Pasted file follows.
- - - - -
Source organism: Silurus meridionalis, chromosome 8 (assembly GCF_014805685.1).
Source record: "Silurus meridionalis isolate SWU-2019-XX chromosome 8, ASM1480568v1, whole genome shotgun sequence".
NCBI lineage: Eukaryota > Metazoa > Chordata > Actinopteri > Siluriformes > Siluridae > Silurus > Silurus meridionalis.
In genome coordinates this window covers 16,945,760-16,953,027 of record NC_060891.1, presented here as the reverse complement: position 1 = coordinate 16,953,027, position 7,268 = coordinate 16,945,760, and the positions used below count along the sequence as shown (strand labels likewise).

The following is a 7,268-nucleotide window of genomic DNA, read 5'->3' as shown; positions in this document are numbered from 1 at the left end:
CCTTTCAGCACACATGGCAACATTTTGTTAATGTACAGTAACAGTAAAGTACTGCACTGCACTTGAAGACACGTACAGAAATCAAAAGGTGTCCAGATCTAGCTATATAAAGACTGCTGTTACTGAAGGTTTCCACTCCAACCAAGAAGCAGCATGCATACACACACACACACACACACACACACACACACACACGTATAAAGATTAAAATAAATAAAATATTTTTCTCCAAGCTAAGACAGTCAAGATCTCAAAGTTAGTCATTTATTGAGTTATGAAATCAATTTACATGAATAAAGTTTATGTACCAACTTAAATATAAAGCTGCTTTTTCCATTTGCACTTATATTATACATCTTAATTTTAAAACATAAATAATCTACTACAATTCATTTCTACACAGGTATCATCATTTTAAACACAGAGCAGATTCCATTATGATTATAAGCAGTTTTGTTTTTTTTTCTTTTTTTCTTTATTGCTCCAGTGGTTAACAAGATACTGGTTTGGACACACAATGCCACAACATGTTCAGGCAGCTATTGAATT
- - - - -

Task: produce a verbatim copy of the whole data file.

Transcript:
Source organism: Silurus meridionalis, chromosome 8 (assembly GCF_014805685.1).
Source record: "Silurus meridionalis isolate SWU-2019-XX chromosome 8, ASM1480568v1, whole genome shotgun sequence".
NCBI lineage: Eukaryota > Metazoa > Chordata > Actinopteri > Siluriformes > Siluridae > Silurus > Silurus meridionalis.
In genome coordinates this window covers 16,945,760-16,953,027 of record NC_060891.1, presented here as the reverse complement: position 1 = coordinate 16,953,027, position 7,268 = coordinate 16,945,760, and the positions used below count along the sequence as shown (strand labels likewise).

The following is a 7,268-nucleotide window of genomic DNA, read 5'->3' as shown; positions in this document are numbered from 1 at the left end:
CCTTTCAGCACACATGGCAACATTTTGTTAATGTACAGTAACAGTAAAGTACTGCACTGCACTTGAAGACACGTACAGAAATCAAAAGGTGTCCAGATCTAGCTATATAAAGACTGCTGTTACTGAAGGTTTCCACTCCAACCAAGAAGCAGCATGCATACACACACACACACACACACACACACACACACACACGTATAAAGATTAAAATAAATAAAATATTTTTCTCCAAGCTAAGACAGTCAAGATCTCAAAGTTAGTCATTTATTGAGTTATGAAATCAATTTACATGAATAAAGTTTATGTACCAACTTAAATATAAAGCTGCTTTTTCCATTTGCACTTATATTATACATCTTAATTTTAAAACATAAATAATCTACTACAATTCATTTCTACACAGGTATCATCATTTTAAACACAGAGCAGATTCCATTATGATTATAAGCAGTTTTGTTTTTTTTTCTTTTTTTCTTTATTGCTCCAGTGGTTAACAAGATACTGGTTTGGACACACAATGCCACAACATGTTCAGGCAGCTATTGAATT